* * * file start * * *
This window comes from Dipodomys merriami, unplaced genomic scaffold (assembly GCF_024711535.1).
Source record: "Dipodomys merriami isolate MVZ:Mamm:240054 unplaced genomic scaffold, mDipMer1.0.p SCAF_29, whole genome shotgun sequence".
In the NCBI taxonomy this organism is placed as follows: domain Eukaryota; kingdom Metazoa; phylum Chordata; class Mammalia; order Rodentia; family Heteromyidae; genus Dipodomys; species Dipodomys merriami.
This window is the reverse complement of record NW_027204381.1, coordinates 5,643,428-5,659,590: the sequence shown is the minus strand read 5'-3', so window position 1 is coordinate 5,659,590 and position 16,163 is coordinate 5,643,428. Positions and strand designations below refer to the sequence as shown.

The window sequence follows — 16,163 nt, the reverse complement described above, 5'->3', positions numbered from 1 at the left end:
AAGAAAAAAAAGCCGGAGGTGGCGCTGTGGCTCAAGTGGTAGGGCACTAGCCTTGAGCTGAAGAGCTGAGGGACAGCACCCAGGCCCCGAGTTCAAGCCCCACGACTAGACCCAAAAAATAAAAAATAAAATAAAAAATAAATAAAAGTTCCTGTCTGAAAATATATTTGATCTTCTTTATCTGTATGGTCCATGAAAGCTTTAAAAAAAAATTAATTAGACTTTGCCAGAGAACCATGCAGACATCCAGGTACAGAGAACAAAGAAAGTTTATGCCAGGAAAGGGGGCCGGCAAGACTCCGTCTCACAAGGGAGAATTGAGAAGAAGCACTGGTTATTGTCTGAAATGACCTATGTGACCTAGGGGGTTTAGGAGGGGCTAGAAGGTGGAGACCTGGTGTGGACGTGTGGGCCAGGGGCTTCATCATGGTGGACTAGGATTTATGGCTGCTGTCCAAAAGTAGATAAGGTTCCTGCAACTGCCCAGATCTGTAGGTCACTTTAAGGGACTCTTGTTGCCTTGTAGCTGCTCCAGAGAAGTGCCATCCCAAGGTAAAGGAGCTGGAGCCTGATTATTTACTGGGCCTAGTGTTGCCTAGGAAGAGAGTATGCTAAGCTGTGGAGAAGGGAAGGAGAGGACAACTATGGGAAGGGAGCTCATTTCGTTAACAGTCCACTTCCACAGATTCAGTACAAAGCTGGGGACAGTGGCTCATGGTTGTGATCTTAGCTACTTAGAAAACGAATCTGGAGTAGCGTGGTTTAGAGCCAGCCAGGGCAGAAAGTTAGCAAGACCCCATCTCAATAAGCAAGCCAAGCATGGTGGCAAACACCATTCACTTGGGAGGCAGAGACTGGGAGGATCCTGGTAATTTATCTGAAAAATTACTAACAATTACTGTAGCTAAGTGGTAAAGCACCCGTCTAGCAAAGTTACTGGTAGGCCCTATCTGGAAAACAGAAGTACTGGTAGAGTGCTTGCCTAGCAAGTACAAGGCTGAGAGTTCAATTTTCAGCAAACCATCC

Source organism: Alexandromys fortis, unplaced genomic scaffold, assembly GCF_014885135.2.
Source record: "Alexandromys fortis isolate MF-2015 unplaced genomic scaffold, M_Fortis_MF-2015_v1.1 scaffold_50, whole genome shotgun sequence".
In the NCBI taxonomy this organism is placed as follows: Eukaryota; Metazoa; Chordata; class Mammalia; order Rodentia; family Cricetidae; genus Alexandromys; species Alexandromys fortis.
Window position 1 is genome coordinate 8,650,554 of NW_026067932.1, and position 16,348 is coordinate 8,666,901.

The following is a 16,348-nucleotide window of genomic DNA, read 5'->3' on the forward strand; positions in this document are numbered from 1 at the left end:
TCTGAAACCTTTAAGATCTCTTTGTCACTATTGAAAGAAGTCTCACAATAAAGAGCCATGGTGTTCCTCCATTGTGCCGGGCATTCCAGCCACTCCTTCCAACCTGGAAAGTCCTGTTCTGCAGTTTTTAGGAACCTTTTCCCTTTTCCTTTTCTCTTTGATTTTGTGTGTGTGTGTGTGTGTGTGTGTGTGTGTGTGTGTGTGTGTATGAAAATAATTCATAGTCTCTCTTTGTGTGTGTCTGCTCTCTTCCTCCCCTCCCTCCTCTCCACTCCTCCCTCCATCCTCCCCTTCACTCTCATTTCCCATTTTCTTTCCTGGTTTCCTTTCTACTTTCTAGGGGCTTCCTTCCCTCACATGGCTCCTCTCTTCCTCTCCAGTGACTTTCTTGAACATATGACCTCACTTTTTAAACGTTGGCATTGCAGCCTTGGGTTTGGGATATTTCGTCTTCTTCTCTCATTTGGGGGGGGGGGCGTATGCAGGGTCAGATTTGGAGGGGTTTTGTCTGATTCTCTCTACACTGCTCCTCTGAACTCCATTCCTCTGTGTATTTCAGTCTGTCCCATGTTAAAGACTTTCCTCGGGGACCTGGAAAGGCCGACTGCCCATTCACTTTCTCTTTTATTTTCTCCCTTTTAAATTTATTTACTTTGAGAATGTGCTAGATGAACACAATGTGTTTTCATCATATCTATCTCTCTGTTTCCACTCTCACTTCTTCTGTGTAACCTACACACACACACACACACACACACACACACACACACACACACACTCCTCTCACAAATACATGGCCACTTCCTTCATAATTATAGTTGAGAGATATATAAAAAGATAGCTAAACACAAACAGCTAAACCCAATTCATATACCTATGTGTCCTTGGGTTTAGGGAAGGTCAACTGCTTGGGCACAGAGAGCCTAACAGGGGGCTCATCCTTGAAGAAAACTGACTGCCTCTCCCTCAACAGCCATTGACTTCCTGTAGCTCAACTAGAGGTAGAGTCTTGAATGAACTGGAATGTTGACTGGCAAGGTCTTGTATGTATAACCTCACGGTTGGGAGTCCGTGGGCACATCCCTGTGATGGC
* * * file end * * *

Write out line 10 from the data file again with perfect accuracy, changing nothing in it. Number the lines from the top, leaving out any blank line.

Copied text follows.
Window position 1 is genome coordinate 8,650,554 of NW_026067932.1, and position 16,348 is coordinate 8,666,901.